I love Rebecca Connolly’s books. The second review we ever posted when we started this venture was of her book Secrets of a Spinster (review here). One of my favorite scenes in that book was the masquerade ball. I adored how it was written and the layer it gave to Geoff and Mary’s relationship. I must admit that I was a little surprised when I got into A Rogue about Town and came across another masquerade ball where the heroine, Amelia, also goes as a mysterious goddess. Either Rebecca Connolly has gone to a masquerade as a goddess and wants us to relive the amazingness of that night vicariously through her characters, or she secretly wants to. I’m probably being a little nonsensical, but whatever the reason, both scenes totally worked and I’ll tell you why.
A disgruntled operative…
Gabriel Statler, Lord Wharton, has a problem. His duties as an operative for the Crown are being compromised for the sake of his cover, where he is known only as the Rogue. His days are now filled with trivial investigations, and none of the problems are ones he wants to solve. Then he meets a mysterious young woman who holds more secrets than he likes, and, against his better judgment, he takes her case.
A determined client…
Amelia Berger needs the Rogue, and she needs everything he can offer without revealing everything she knows. Her secrets are her own, and she has far too many to risk revealing even one. But when working with Rogue turns into something entirely unexpected, she finds that the secrets she began with are not the ones she most needs to protect.
Rebecca Connolly does two things (well probably more than that…) that make her stories stand out. The first is every scene and moment in her books have purpose whether to develop the character or to drive the plot. I loved how climatic the masquerade was in “Secrets of a Spinster” and was equally as impressed with how the masquerade in “A Rogue about Town” not only shifted things for Amelia and Gabe’s relationship, but what it did for Gabe as a person. His realizations of himself and others was probably my favorite thing about his book, second only to Amelia’s journey of letting go of revenge.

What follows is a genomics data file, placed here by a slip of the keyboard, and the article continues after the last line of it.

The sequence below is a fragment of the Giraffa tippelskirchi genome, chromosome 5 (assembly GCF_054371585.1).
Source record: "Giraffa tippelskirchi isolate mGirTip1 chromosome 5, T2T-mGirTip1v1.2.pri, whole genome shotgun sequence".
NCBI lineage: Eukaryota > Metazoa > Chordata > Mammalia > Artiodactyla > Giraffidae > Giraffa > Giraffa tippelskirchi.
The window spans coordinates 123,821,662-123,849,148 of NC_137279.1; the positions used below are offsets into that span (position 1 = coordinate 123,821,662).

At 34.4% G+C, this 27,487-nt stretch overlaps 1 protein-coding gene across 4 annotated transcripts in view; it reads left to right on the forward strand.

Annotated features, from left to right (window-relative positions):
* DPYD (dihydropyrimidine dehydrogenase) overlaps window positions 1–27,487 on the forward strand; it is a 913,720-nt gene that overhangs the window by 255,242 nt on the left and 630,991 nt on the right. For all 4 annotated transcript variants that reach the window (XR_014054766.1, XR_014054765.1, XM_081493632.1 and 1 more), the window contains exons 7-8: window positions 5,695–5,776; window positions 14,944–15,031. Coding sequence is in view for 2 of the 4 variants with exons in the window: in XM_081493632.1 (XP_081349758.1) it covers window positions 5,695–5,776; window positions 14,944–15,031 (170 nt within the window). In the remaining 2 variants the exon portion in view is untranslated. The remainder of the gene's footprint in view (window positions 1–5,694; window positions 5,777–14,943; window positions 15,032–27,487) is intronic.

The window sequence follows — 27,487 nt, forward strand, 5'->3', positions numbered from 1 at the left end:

Rebecca Connolly has a gift for writing diverse and entertaining characters. This was evident in both Rogue and Amelia, not only did their quirks draw you in and endear you to them. But, the journey their characters went on through the course of the book made for a riveting plot.
You can see the same things in her story that’s included in The Queen’s Ball Timeless Victorian Collection; unique and endearing characters that carry you along on an intriguing journey.
PS – Her next book in the Spinster Chronicles comes out Nov. 1st
“Prudence Westfall, spinster, has unexpectedly had the greatest misfortune of all: she has inherited a fortune, and is now an heiress. But as a Spinster, and a stammering shy one, nothing could be worse than having a bevy of suitors pay her attention. Opportunity strikes at a house party when the most unlikely person offers the perfect solution.
Camden Vale is no gentleman, and he’s not prone to saving anyone, but something about Prue changes all that. When his offer to befriend her extends beyond the house party, and his feelings extend beyond expectation, no one is more surprised than he. Except, perhaps, for the other Spinsters, and they have much to say on the subject.”